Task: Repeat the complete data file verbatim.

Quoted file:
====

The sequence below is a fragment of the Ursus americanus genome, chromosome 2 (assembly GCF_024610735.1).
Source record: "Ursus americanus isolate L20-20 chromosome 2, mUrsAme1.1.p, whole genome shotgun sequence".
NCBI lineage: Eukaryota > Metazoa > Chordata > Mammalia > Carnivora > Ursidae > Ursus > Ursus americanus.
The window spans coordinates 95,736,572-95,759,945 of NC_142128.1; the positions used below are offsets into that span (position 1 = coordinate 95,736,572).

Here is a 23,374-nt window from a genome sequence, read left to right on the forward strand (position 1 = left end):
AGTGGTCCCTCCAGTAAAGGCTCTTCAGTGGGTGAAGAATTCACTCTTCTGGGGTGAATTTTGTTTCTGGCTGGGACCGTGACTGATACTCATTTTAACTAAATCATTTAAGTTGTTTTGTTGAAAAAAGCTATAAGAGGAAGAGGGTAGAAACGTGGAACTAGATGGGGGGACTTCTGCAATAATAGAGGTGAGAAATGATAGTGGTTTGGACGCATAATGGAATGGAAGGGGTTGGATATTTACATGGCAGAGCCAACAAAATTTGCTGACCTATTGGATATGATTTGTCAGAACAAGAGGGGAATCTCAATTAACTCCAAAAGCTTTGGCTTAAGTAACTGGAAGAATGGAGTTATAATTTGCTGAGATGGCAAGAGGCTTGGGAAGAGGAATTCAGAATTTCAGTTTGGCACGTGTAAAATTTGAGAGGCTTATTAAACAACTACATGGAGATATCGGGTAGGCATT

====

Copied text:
The sequence below is a fragment of the Ursus americanus genome, chromosome 2 (assembly GCF_024610735.1).
Source record: "Ursus americanus isolate L20-20 chromosome 2, mUrsAme1.1.p, whole genome shotgun sequence".
NCBI lineage: Eukaryota > Metazoa > Chordata > Mammalia > Carnivora > Ursidae > Ursus > Ursus americanus.
The window spans coordinates 95,736,572-95,759,945 of NC_142128.1; the positions used below are offsets into that span (position 1 = coordinate 95,736,572).

Here is a 23,374-nt window from a genome sequence, read left to right on the forward strand (position 1 = left end):
AGTGGTCCCTCCAGTAAAGGCTCTTCAGTGGGTGAAGAATTCACTCTTCTGGGGTGAATTTTGTTTCTGGCTGGGACCGTGACTGATACTCATTTTAACTAAATCATTTAAGTTGTTTTGTTGAAAAAAGCTATAAGAGGAAGAGGGTAGAAACGTGGAACTAGATGGGGGGACTTCTGCAATAATAGAGGTGAGAAATGATAGTGGTTTGGACGCATAATGGAATGGAAGGGGTTGGATATTTACATGGCAGAGCCAACAAAATTTGCTGACCTATTGGATATGATTTGTCAGAACAAGAGGGGAATCTCAATTAACTCCAAAAGCTTTGGCTTAAGTAACTGGAAGAATGGAGTTATAATTTGCTGAGATGGCAAGAGGCTTGGGAAGAGGAATTCAGAATTTCAGTTTGGCACGTGTAAAATTTGAGAGGCTTATTAAACAACTACATGGAGATATCGGGTAGGCATT